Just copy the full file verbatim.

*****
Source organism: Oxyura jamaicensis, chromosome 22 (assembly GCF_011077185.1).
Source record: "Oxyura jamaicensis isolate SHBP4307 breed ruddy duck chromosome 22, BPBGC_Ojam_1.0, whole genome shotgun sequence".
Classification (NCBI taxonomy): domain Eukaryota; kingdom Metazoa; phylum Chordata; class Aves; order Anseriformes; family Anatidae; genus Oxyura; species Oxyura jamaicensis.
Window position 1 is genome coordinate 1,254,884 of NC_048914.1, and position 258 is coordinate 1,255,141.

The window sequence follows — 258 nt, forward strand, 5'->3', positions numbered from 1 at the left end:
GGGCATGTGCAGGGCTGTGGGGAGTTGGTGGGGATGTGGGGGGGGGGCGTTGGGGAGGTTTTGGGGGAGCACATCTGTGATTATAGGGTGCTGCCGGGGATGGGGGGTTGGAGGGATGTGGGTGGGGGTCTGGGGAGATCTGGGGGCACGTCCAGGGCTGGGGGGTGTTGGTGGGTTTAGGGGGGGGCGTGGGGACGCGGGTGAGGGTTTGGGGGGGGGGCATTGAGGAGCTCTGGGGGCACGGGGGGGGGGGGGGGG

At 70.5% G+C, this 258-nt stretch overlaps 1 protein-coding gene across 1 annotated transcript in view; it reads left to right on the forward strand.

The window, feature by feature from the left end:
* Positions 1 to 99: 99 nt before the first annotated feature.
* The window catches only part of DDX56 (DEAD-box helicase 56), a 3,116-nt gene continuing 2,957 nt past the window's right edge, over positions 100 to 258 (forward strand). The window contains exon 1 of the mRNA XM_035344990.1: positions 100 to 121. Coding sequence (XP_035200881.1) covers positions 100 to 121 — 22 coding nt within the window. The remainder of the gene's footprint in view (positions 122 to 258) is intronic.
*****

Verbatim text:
Source organism: Oxyura jamaicensis, chromosome 22 (assembly GCF_011077185.1).
Source record: "Oxyura jamaicensis isolate SHBP4307 breed ruddy duck chromosome 22, BPBGC_Ojam_1.0, whole genome shotgun sequence".
Classification (NCBI taxonomy): domain Eukaryota; kingdom Metazoa; phylum Chordata; class Aves; order Anseriformes; family Anatidae; genus Oxyura; species Oxyura jamaicensis.
Window position 1 is genome coordinate 1,254,884 of NC_048914.1, and position 258 is coordinate 1,255,141.

The window sequence follows — 258 nt, forward strand, 5'->3', positions numbered from 1 at the left end:
GGGCATGTGCAGGGCTGTGGGGAGTTGGTGGGGATGTGGGGGGGGGGCGTTGGGGAGGTTTTGGGGGAGCACATCTGTGATTATAGGGTGCTGCCGGGGATGGGGGGTTGGAGGGATGTGGGTGGGGGTCTGGGGAGATCTGGGGGCACGTCCAGGGCTGGGGGGTGTTGGTGGGTTTAGGGGGGGGCGTGGGGACGCGGGTGAGGGTTTGGGGGGGGGGCATTGAGGAGCTCTGGGGGCACGGGGGGGGGGGGGGGG

At 70.5% G+C, this 258-nt stretch overlaps 1 protein-coding gene across 1 annotated transcript in view; it reads left to right on the forward strand.

The window, feature by feature from the left end:
* Positions 1 to 99: 99 nt before the first annotated feature.
* The window catches only part of DDX56 (DEAD-box helicase 56), a 3,116-nt gene continuing 2,957 nt past the window's right edge, over positions 100 to 258 (forward strand). The window contains exon 1 of the mRNA XM_035344990.1: positions 100 to 121. Coding sequence (XP_035200881.1) covers positions 100 to 121 — 22 coding nt within the window. The remainder of the gene's footprint in view (positions 122 to 258) is intronic.